Populist Toronto Mayor Rob Ford says the city’s taxpayers are to blame for a council vote to ban plastic bags next year.
“It’s the people’s fault. Honestly, sometimes I get so frustrated because the people are just sitting back listening. They don’t pick up the phone, they don’t go down to city hall, they don’t ask questions, they just … it’s frustrating,” Ford said in a Thursday morning interview with AM 640 host John Oakley.
“I want people to get engaged in municipal politics, and find out who their councillor is and know how they vote.”
The mayor’s comments come after his move on Wednesday to get rid of a five-cent plastic bag fee that the city has compelled retailers to charge customers. While Ford succeeded in getting that fee scrapped starting in July, his plan backfired after council voted 24-20 in favour of a separate surprise motion to ban bags outright starting in 2013.
The motion, moved by Coun. David Shiner, a member of Ford’s own executive committee, says retail stores can’t provide customers with “single-use plastic carry-out [shopping] bags, including those advertised as compostable, biodegradable, photodegradable or similar effective Jan. 1, 2013.”
Ford called the bag ban “ludicrous,” and said he believes the city will be hit with legal challenges over the ban.
The vote would have negative political consequences for councillors who supported the ban, Ford said.
“The campaign’s already started for the next election, Johnny. You know, we have to get rid of some of these councillors.” The municipal election is more than two years away.
He also urged citizens to make their voices heard at city hall.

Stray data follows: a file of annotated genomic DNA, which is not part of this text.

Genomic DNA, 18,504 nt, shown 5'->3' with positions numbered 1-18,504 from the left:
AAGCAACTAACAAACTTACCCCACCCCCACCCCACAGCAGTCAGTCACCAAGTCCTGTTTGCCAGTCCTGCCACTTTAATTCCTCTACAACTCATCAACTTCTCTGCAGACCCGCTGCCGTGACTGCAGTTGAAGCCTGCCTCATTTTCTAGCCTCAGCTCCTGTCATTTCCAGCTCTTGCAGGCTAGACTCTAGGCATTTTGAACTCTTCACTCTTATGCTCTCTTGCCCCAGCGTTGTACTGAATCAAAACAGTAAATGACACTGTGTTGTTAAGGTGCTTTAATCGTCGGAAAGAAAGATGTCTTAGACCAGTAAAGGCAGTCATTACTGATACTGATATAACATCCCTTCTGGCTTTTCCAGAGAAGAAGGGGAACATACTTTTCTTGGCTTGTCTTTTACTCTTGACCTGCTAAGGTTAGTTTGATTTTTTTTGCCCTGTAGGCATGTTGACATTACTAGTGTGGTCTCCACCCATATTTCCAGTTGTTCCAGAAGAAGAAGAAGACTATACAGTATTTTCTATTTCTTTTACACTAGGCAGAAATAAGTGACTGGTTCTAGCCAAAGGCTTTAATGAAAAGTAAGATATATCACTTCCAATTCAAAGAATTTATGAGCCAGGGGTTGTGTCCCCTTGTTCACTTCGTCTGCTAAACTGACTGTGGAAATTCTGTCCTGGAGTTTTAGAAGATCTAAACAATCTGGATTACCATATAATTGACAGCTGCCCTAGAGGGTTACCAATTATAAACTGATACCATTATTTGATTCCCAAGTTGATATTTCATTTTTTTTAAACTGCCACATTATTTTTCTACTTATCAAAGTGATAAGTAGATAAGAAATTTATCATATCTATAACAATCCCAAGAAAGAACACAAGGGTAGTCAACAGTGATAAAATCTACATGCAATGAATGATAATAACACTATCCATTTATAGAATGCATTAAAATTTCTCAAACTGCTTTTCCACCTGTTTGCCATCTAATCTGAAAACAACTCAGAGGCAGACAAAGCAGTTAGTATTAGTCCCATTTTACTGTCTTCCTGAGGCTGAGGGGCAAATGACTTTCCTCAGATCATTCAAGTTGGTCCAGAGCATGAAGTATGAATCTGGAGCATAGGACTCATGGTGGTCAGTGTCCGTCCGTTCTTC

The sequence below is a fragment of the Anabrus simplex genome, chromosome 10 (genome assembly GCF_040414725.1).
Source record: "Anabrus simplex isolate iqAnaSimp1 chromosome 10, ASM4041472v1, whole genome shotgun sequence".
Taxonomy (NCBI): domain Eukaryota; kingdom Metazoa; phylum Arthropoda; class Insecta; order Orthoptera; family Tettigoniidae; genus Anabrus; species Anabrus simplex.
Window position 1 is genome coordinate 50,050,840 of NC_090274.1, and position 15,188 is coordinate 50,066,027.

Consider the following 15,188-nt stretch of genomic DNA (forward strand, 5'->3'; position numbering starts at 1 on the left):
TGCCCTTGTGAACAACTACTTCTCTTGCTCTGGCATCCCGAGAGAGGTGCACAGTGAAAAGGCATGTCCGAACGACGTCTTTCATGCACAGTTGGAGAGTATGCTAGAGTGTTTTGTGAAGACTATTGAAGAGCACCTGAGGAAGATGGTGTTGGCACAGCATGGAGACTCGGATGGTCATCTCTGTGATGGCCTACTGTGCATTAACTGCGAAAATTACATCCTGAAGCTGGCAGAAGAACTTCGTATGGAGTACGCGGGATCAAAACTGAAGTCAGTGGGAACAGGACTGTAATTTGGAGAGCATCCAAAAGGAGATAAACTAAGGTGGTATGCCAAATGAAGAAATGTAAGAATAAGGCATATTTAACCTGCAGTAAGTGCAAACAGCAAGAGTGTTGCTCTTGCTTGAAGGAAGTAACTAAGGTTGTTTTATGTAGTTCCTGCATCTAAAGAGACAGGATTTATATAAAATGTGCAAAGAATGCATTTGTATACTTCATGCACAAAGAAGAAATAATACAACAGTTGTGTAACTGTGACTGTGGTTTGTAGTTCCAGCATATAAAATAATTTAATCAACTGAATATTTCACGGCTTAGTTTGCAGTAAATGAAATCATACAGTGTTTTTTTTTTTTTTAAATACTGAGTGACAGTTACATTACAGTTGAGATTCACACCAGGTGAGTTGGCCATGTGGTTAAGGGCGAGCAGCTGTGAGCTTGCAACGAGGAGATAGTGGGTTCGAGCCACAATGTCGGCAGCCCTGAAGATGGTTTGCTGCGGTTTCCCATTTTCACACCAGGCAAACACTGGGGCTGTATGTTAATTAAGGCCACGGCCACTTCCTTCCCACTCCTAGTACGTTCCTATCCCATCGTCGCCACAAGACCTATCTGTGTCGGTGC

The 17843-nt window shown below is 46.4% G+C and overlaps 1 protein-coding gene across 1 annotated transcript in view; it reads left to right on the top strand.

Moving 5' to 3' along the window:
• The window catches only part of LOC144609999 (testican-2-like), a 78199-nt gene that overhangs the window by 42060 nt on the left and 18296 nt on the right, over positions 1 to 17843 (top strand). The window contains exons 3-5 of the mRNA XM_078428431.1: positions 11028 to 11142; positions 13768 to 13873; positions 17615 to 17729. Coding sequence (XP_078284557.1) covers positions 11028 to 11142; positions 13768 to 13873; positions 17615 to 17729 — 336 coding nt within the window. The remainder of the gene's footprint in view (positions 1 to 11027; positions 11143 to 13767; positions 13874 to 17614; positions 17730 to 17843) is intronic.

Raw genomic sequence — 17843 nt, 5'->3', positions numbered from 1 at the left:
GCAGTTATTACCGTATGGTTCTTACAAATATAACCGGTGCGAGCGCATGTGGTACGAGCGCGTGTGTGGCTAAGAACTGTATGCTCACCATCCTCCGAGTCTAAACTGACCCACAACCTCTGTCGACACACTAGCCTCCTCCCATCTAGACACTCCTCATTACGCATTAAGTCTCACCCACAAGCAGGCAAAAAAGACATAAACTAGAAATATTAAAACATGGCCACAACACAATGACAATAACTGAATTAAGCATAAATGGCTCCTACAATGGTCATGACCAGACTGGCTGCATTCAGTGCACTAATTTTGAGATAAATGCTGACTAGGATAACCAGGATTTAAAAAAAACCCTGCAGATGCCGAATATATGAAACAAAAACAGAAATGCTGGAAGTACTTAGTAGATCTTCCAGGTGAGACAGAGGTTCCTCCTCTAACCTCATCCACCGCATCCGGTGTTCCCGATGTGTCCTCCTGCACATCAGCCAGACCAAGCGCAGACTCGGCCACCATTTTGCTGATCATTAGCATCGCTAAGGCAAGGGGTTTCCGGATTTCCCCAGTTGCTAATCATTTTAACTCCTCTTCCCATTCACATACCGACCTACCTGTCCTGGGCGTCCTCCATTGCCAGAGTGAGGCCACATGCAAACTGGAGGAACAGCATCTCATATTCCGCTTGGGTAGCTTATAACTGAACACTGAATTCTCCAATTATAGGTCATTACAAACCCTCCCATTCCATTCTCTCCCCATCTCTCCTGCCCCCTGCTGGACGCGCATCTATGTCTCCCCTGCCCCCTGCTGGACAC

“If there was a couple hundred thousand people down at Nathan Phillips Square saying they want plastic bags back, yes, then the councillors will listen,” said Ford, who has positioned himself as a champion of small government and low taxes.
“It’s up to the taxpayers. They have to be more engaged and they’re just not. It’s frustrating when stuff like this happens.”
Sharp words for allies
The motion to ban the plastic bags caught many city hall observers by surprise because it came from Shiner, a member of Ford’s inner circle.
Shiner said in an interview with CBC’s Metro Morning on Thursday that the idea of the outright ban came to him in the midst of the debate over the five-cent fee.
The north Toronto councillor said he supported the mayor’s idea of getting rid of what he called the “nickel tax.”
“But the bigger issue is what’s happening with 250 million bags that still end up in our landfill every year. Because people think, ‘Oh, I take it, I reuse it, and something will happen to it.’ But that plastic never breaks down and it stays plastic forever.”
Ford had sharp words for Shiner and two other members of his executive committee who voted for the ban, Coun. Michelle Berardinetti and Coun. Jaye Robinson.
“Berardinetti and Shiner, I feel sorry for them at election time,” he said.
Shiner, Berardinetti and Robinson are “people who are supposed to be in the middle of the road — obviously they’re very far left,” Ford said.